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|Title: ||Errors In Delay Differentiation In Statistical Multiplexing|
|Authors: ||Mallesh, K|
|Advisors: ||Mukherji, Utpal|
Proportional Average Delay Scheduling
Waiting Time Priority Scheduling
Proportional Delay Differentiation (PDD)
Queue Length Balancing
|Submitted Date: ||May-2007|
|Series/Report no.: ||G21675|
|Abstract: ||Different applications of communication networks have different requirements that depend on the type of application. We consider the problem of differentiating between delay-sensitive applications based on their average delay requirements, as may be of interest in signalling networks. We consider packets of different classes that are to be transmitted on the same link with different average delay requirements, to reside in separate queues with the arrival statistics for the queues being specified. This statistical multiplexer has to schedule packets from different queues in so that the average delays of the queues approach the specified target delays as quickly as possible.
For simplicity, we initially consider a discrete-time model with two queues and a single work-conserving server, with independent Bernoulli packet arrivals and unit packet service times. With arrival rates specified, achieving mean queue lengths in a ratio which corresponds to the ratio of target mean delays is a means of achieving individual target mean delays. We formulate the problem in the framework of Markov decision theory. We study two scheduling policies called Queue Length Balancing and Delay Balancing respectively, and show through numerical computation that the expectation of magnitude of relative error in θ (1/m) and θ (1/√m) respectively, and that the expectation of the magnitude of relative error in weighted average delays decays as θ (1/√m) and θ (1/m) respectively, where m is the averaging interval length.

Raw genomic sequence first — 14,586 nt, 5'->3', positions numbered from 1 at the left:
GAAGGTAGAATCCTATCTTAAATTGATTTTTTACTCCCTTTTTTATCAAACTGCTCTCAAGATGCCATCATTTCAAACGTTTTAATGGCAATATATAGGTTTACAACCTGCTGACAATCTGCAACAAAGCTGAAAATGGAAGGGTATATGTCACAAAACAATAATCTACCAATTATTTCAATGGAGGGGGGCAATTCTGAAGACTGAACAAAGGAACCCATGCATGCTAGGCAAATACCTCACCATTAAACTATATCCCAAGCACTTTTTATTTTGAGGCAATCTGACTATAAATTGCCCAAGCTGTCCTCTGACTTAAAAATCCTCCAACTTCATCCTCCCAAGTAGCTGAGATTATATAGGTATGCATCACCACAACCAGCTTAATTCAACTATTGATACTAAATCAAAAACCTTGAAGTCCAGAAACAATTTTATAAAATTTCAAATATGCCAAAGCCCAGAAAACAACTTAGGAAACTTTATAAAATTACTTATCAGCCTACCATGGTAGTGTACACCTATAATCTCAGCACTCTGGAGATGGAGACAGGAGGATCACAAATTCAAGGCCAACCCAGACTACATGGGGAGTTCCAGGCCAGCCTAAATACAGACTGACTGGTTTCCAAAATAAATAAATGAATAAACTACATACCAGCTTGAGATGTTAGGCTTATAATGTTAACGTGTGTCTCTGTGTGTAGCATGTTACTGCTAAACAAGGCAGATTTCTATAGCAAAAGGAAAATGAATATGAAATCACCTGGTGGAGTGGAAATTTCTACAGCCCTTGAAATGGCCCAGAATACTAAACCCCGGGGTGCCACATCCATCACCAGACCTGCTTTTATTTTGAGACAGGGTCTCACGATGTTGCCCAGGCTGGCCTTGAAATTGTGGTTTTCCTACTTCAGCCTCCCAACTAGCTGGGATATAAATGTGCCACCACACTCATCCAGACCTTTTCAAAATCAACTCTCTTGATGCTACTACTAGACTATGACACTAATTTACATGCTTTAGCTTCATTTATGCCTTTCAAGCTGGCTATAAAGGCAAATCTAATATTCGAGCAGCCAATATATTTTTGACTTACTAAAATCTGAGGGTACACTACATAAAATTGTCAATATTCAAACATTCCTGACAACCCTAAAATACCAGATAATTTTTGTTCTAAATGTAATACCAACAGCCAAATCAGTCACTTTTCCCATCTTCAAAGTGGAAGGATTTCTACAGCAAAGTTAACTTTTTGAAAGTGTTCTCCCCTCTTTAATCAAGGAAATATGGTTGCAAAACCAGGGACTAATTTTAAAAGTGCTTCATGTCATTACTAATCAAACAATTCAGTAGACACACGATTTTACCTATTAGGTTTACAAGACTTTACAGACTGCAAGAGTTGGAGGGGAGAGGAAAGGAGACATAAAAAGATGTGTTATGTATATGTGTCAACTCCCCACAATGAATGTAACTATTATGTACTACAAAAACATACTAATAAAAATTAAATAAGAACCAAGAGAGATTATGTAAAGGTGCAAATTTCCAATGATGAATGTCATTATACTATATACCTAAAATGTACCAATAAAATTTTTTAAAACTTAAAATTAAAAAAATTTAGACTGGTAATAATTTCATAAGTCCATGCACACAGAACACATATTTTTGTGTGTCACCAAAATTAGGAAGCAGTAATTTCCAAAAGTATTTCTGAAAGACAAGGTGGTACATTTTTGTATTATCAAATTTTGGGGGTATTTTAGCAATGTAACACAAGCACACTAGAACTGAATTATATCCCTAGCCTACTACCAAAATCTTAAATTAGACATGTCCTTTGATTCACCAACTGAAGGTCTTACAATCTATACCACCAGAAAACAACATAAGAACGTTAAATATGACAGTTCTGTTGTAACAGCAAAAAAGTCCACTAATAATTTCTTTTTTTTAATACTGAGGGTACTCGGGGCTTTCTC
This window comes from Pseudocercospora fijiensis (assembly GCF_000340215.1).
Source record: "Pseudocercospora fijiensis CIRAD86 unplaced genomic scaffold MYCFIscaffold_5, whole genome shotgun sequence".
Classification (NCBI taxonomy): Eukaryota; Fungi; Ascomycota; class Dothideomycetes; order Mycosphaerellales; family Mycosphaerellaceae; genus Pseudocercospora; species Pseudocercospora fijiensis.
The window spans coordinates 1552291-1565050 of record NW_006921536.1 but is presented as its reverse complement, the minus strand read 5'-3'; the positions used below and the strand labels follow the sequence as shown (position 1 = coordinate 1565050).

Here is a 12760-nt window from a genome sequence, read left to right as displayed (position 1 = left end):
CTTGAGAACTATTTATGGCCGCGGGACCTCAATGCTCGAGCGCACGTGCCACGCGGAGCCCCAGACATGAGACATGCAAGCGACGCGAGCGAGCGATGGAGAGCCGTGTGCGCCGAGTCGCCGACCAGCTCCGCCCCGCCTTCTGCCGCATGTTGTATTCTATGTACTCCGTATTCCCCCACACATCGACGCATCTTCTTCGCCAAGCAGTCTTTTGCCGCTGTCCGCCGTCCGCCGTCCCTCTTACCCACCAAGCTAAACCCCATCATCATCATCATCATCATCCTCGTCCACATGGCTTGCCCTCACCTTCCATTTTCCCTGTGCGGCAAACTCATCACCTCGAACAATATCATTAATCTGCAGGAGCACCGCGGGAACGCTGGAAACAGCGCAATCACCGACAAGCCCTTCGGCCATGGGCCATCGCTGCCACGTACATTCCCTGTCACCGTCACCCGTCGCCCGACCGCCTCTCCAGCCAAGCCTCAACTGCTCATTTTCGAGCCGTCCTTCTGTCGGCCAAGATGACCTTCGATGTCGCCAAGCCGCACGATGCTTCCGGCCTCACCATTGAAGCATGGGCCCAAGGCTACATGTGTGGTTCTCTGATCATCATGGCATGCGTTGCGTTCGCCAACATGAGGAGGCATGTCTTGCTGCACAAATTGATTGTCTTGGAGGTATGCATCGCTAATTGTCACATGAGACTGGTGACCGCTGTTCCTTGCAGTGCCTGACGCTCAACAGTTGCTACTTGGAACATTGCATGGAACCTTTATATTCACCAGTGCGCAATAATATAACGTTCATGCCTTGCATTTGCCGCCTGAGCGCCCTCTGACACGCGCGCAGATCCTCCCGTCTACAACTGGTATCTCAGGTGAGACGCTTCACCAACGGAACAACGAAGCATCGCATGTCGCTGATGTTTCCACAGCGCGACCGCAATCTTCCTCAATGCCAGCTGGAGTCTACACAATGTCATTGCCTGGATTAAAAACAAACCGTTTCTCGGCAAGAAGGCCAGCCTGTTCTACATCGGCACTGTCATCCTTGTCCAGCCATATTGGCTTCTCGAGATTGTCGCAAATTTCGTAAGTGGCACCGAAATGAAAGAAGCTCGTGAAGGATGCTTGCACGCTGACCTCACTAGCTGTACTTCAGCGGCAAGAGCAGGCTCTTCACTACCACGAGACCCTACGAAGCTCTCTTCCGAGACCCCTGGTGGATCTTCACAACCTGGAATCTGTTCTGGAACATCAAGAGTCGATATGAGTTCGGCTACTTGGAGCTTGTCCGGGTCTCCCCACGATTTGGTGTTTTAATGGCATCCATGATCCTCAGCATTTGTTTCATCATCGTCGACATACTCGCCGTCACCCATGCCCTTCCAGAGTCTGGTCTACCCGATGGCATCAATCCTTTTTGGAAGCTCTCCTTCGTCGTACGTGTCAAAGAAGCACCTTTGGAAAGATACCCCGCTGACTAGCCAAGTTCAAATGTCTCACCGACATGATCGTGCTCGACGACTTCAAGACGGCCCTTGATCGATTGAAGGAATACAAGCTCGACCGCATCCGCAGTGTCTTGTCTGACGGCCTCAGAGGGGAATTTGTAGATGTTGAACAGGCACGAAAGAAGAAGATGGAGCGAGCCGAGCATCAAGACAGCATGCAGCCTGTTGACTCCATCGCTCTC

We then consider the model for an arbitrary number of queues each with i.i.d. batch arrivals, and analyse the errors in the average delays of individual queues. We assume that the fifth moment of busy period is finite for this model. We show that the expectation of the absolute value of error in average queue length for at least one of the queues decays at least as slowly as θ (1/√m), and that the mean squared error in queue length for at least one of the queues decays at least as slowly as θ (1/m). We show that the expectation of the absolute value of error in approximating Little’s law for finite horizon is 0 (1/m). Hence, we show that the mean squared error in delay for at least one of the queues decays at least slowly as θ (1/m). We also show that if the variance of error in delay decays for each queue, then the expectation of the absolute value of error in delay for at least one of the queues decays at least as slowly as θ (1/√m).|
|Appears in Collections:||Electrical Communication Engineering (ece)|
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